Is quadrilateral PQRS a parallelogram? : GMAT Data Sufficiency (DS)
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20 Feb 2012, 23:39
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(1) PQ is parallel to SR.
(2) QR and PS have the same length.
[Reveal] Spoiler: OA
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20 Feb 2012, 23:51
eybrj2 wrote:

(1) PQ is parallel to SR.
(2) QR and PS have the same length.

Best way to tackle this problem is to draw different cases.

Noe, each statement alone is clearly insufficient. When taken together it's certainly possible PQRS to be a parallelogram but it's also possible it to be isosceles trapezoid:
Attachment:

Isosceles trapezoid.PNG [ 3.19 KiB | Viewed 2029 times ]

Hope it's clear.
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21 Feb 2012, 01:39
Bunuel wrote:
eybrj2 wrote:

(1) PQ is parallel to SR.
(2) QR and PS have the same length.

Best way to tackle this problem is to draw different cases.

Noe, each statement alone is clearly insufficient. When taken together it's certainly possible PQRS to be a parallelogram but it's also possible it to be isosceles trapezoid:
Attachment:
Isosceles trapezoid.PNG

Hope it's clear.

Hi Bunuel,

What is the naming convention to be followed during the GMAT?

I was focusing on the clock & made my parallelogram look like a rectangle & choose C.

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21 Feb 2012, 01:48
boomtangboy wrote:
Bunuel wrote:
eybrj2 wrote:

(1) PQ is parallel to SR.
(2) QR and PS have the same length.

Best way to tackle this problem is to draw different cases.

Noe, each statement alone is clearly insufficient. When taken together it's certainly possible PQRS to be a parallelogram but it's also possible it to be isosceles trapezoid:
Attachment:
Isosceles trapezoid.PNG

Hope it's clear.

Hi Bunuel,

What is the naming convention to be followed during the GMAT?

I was focusing on the clock & made my parallelogram look like a rectangle & choose C.

The vertices are given in order. The order of the vertices on the diagram is the same as in the stem PQRS.

Hope it's clear.
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21 Feb 2012, 07:58
Bunuel wrote:
eybrj2 wrote:

(1) PQ is parallel to SR.
(2) QR and PS have the same length.

Best way to tackle this problem is to draw different cases.

Noe, each statement alone is clearly insufficient. When taken together it's certainly possible PQRS to be a parallelogram but it's also possible it to be isosceles trapezoid:
Attachment:
Isosceles trapezoid.PNG

Hope it's clear.

I had the same logic, however this task was in the Manhattan GMAT test I took last week. Their answer was A with the following explanation:
A parallelogram is a quadrilateral in which both pairs of opposite sides are parallel. The opposite sides of a parallelogram also have equal length.

(1) SUFFICIENT: We know from the question stem that opposite sides PS and QR are parallel, while this statement tells us that they also have equal lengths. The opposite sides PQ and RS must also be parallel and equal in length. This is the definition of a parallelogram, so the answer to the question is “Yes.”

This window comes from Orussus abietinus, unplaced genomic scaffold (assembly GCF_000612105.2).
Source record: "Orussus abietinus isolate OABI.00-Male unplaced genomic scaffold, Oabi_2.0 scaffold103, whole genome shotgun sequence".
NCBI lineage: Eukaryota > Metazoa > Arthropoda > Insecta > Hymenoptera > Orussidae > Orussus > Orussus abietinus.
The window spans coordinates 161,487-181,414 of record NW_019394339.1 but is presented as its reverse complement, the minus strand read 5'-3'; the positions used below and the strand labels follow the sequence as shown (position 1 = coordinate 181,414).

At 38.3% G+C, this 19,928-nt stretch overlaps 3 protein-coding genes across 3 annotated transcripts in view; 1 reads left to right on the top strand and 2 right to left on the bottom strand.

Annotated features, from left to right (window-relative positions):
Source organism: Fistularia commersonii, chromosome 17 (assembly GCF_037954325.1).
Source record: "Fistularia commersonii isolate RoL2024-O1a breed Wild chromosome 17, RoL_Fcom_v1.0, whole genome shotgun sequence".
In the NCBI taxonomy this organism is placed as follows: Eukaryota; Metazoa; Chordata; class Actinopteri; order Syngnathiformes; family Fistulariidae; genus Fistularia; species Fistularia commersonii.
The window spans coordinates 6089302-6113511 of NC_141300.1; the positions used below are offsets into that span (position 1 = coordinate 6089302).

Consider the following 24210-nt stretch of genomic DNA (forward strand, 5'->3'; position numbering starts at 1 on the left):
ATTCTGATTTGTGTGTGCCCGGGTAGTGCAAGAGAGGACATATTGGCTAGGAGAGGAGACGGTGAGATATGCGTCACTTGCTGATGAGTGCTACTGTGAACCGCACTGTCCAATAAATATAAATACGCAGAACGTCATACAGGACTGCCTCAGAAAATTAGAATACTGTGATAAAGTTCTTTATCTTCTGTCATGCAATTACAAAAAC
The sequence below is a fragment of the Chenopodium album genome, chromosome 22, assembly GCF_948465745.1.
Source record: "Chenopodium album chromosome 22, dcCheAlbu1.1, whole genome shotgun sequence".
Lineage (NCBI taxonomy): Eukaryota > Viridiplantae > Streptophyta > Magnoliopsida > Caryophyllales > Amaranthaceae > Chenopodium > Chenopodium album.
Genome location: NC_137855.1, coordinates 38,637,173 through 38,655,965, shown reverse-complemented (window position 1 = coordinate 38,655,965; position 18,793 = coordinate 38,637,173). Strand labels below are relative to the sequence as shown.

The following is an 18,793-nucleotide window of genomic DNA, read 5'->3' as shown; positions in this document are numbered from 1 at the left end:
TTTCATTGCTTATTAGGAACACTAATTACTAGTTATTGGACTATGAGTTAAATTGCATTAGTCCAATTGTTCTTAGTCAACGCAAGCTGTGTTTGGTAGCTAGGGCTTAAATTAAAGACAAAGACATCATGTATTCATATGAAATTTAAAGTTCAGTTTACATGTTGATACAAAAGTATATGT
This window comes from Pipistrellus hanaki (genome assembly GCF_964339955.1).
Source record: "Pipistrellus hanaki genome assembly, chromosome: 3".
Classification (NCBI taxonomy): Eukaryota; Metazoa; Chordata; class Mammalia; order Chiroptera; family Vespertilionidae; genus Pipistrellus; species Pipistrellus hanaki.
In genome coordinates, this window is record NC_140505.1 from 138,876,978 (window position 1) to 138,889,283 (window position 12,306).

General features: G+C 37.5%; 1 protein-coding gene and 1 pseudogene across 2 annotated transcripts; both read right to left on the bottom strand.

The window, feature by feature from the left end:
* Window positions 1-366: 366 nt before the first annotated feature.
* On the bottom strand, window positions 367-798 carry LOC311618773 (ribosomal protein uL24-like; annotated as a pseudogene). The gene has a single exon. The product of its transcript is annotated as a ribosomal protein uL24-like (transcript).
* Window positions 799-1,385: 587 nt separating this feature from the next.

(2) INSUFFICIENT: We know from the question stem that opposite sides PS and QR are parallel, but have no information about their respective lengths. This statement tells us that the opposite sides PQ and RS are equal in length, but we don’t know their respective angles; they might be parallel, or they might not be. According to the information given, PQRS could be a trapezoid with PS not equal to QR. On the other hand, PQRS could be a parallelogram with PS = QR. The answer to the question is uncertain.

This confused me a lot...
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21 Feb 2012, 08:30
JubtaGubar wrote:
Bunuel wrote:
eybrj2 wrote:

(1) PQ is parallel to SR.
(2) QR and PS have the same length.

Best way to tackle this problem is to draw different cases.

Noe, each statement alone is clearly insufficient. When taken together it's certainly possible PQRS to be a parallelogram but it's also possible it to be isosceles trapezoid:
Attachment:
Isosceles trapezoid.PNG

Hope it's clear.

I had the same logic, however this task was in the Manhattan GMAT test I took last week. Their answer was A with the following explanation:
A parallelogram is a quadrilateral in which both pairs of opposite sides are parallel. The opposite sides of a parallelogram also have equal length.

(1) SUFFICIENT: We know from the question stem that opposite sides PS and QR are parallel, while this statement tells us that they also have equal lengths. The opposite sides PQ and RS must also be parallel and equal in length. This is the definition of a parallelogram, so the answer to the question is “Yes.”

(2) INSUFFICIENT: We know from the question stem that opposite sides PS and QR are parallel, but have no information about their respective lengths. This statement tells us that the opposite sides PQ and RS are equal in length, but we don’t know their respective angles; they might be parallel, or they might not be. According to the information given, PQRS could be a trapezoid with PS not equal to QR. On the other hand, PQRS could be a parallelogram with PS = QR. The answer to the question is uncertain.

This confused me a lot...

Welcome to GMAT Club.

You must be talking about some other problem, since the stem in the original questions doesn't say that opposite sides PS and QR are parallel.
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21 Feb 2012, 21:14
could be a rhombus, a square - which would meet the criteria for being a parallelogram. But, could also be a trapezium with opposite angles equal to 180.
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29 Jan 2016, 05:13
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